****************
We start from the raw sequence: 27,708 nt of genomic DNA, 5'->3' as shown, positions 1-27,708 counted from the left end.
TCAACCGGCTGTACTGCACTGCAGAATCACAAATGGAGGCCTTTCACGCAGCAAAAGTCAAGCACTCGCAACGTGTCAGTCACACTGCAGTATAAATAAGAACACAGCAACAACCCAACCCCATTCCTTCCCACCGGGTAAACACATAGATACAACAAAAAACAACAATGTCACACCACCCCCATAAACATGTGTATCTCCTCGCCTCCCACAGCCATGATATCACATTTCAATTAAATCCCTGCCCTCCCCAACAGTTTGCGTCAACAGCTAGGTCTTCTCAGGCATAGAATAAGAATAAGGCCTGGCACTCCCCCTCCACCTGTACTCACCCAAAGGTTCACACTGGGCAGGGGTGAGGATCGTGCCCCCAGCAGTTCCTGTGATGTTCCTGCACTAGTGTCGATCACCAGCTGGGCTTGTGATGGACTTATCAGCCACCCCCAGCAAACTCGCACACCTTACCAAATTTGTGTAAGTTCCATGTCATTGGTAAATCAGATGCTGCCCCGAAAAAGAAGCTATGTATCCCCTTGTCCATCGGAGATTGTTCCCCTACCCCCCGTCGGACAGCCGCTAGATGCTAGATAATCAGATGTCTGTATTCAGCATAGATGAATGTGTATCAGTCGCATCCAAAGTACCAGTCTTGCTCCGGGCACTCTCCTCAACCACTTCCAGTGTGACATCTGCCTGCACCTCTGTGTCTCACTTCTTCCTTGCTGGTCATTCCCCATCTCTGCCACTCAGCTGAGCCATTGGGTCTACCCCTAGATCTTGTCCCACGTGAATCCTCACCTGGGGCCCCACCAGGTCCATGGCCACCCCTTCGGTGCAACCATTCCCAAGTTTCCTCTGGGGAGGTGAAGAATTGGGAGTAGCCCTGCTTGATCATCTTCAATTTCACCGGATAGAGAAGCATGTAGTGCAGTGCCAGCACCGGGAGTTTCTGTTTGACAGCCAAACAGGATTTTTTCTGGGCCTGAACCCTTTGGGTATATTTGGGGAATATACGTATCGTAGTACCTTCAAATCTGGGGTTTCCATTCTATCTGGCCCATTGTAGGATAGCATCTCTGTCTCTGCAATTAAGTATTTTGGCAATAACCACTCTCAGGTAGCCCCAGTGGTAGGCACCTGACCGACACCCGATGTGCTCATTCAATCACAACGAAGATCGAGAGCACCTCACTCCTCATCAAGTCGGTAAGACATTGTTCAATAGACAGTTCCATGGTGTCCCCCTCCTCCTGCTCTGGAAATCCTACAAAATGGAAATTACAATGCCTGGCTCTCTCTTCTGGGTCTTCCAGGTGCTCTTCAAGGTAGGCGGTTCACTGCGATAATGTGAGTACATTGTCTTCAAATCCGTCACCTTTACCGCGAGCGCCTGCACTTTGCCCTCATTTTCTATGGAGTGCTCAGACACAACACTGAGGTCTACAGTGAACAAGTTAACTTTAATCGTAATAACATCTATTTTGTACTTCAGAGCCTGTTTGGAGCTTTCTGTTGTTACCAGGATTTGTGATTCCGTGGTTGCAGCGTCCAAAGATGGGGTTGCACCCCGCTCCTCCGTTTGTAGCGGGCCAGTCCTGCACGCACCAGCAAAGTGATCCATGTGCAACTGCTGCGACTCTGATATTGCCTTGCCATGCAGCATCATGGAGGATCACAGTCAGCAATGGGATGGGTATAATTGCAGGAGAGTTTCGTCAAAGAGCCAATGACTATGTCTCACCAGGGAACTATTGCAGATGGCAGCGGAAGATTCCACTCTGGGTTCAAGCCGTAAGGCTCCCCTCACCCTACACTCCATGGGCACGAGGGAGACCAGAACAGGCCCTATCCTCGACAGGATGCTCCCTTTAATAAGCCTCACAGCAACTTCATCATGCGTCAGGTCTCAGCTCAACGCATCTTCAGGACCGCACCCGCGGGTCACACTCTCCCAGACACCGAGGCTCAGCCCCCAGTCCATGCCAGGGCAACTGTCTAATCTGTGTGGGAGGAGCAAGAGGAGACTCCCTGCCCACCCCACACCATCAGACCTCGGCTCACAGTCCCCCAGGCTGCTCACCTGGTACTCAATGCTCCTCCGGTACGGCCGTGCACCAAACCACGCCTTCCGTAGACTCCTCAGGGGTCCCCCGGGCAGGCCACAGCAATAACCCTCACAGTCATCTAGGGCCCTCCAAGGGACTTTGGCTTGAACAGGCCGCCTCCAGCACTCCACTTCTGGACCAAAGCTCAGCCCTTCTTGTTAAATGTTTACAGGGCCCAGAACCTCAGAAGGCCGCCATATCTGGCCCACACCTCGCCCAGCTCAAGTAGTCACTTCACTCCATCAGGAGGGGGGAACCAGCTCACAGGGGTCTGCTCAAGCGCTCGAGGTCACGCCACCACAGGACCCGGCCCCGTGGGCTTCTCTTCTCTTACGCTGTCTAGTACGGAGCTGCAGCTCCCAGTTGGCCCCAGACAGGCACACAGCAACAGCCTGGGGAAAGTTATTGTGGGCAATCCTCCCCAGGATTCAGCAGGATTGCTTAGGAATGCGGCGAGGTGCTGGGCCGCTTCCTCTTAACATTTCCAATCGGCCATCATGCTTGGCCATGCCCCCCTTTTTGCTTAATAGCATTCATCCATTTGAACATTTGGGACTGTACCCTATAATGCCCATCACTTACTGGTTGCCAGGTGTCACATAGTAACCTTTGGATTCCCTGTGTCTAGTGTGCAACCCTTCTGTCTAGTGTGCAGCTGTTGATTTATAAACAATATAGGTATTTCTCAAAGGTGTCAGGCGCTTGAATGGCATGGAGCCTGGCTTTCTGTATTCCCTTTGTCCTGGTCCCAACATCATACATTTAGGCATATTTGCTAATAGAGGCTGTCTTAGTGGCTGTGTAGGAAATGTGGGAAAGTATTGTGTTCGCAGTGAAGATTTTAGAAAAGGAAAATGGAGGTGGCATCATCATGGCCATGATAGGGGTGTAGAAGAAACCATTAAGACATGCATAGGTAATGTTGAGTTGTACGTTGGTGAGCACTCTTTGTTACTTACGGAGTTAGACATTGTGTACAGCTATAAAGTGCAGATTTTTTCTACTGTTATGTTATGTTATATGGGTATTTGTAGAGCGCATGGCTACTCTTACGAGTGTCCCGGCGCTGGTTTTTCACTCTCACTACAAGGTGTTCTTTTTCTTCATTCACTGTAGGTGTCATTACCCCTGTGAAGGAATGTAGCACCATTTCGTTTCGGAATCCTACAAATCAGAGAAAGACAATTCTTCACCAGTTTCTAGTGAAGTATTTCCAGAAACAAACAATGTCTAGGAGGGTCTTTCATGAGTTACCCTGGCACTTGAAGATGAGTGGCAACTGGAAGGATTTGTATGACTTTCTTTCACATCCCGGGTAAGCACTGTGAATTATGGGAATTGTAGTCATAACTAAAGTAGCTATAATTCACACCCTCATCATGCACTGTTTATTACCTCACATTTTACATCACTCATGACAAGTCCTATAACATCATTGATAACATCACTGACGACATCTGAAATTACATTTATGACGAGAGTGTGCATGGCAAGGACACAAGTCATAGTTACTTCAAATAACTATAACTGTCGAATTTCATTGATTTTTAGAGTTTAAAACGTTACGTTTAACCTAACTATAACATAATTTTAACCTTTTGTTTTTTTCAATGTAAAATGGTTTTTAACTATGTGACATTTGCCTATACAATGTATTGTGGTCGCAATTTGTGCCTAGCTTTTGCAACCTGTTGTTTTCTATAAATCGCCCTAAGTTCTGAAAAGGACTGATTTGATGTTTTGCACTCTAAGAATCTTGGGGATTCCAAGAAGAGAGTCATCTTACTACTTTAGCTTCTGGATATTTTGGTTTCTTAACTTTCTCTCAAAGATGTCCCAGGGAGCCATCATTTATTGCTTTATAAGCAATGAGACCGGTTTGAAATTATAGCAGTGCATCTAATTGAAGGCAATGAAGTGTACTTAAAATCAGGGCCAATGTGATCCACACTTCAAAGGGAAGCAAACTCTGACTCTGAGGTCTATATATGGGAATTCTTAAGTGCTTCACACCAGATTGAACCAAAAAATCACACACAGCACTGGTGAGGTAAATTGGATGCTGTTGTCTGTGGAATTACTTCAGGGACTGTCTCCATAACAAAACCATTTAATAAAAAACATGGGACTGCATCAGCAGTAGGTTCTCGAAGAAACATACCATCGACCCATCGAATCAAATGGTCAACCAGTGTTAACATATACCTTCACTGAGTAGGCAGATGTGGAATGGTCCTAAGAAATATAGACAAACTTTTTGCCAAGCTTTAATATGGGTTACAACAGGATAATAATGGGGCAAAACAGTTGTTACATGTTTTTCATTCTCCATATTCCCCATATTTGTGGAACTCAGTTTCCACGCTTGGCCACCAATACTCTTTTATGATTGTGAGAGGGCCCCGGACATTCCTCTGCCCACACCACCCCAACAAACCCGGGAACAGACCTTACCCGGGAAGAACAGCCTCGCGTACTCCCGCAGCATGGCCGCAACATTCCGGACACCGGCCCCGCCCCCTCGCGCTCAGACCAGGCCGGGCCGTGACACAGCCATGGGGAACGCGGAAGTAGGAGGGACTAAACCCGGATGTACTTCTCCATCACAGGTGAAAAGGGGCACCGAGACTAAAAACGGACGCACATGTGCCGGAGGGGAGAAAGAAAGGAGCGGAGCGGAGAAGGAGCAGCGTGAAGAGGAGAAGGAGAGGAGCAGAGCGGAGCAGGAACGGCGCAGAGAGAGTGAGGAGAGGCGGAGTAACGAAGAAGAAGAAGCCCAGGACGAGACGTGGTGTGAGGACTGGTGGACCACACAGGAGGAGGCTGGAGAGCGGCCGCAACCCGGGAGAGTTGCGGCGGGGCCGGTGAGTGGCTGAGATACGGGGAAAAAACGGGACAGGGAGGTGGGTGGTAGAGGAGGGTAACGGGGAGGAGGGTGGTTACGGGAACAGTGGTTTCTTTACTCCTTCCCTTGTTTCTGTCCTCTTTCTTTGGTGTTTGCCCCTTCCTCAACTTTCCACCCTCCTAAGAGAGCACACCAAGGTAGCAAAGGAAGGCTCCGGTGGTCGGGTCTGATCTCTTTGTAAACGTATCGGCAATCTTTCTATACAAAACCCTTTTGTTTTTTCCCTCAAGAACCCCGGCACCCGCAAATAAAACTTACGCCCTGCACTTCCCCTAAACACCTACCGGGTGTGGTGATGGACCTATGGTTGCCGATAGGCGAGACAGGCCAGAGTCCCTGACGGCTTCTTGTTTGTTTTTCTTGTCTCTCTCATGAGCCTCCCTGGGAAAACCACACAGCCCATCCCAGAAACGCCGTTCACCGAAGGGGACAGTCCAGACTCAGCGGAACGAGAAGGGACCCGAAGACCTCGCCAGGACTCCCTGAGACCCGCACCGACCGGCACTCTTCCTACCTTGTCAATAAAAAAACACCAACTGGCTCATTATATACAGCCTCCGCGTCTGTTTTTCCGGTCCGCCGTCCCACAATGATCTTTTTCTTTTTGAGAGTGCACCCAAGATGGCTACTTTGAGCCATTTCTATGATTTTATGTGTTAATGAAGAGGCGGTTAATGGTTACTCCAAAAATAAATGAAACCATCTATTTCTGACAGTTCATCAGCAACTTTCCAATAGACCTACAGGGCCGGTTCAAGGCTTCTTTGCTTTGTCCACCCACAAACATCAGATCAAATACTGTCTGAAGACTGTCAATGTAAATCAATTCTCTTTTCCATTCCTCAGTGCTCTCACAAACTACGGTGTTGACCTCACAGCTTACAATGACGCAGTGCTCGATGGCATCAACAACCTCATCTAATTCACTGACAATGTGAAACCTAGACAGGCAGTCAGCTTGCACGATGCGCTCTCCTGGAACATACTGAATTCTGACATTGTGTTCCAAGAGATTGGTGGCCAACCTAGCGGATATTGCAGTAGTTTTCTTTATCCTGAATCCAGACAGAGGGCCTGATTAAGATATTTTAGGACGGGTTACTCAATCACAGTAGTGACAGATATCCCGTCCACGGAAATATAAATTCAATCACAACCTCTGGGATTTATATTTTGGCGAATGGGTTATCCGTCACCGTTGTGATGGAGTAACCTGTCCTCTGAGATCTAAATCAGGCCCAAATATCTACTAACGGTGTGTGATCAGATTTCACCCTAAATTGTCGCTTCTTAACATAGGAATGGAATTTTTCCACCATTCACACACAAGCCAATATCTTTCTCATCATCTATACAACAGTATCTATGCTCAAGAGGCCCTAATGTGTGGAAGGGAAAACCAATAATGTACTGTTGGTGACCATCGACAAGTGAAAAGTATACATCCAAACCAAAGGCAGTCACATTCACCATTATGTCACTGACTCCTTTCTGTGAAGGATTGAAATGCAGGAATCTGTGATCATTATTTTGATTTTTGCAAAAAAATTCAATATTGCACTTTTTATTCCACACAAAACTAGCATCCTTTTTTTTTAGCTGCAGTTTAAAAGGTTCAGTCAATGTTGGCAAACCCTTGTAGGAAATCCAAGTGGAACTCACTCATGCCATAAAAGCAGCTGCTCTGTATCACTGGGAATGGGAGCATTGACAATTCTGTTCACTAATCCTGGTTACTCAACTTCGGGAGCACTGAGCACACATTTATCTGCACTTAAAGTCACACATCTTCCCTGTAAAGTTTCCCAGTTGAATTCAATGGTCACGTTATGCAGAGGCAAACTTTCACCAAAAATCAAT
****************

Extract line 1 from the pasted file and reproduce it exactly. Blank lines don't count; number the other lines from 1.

We start from the raw sequence: 27,708 nt of genomic DNA, 5'->3' as shown, positions 1-27,708 counted from the left end.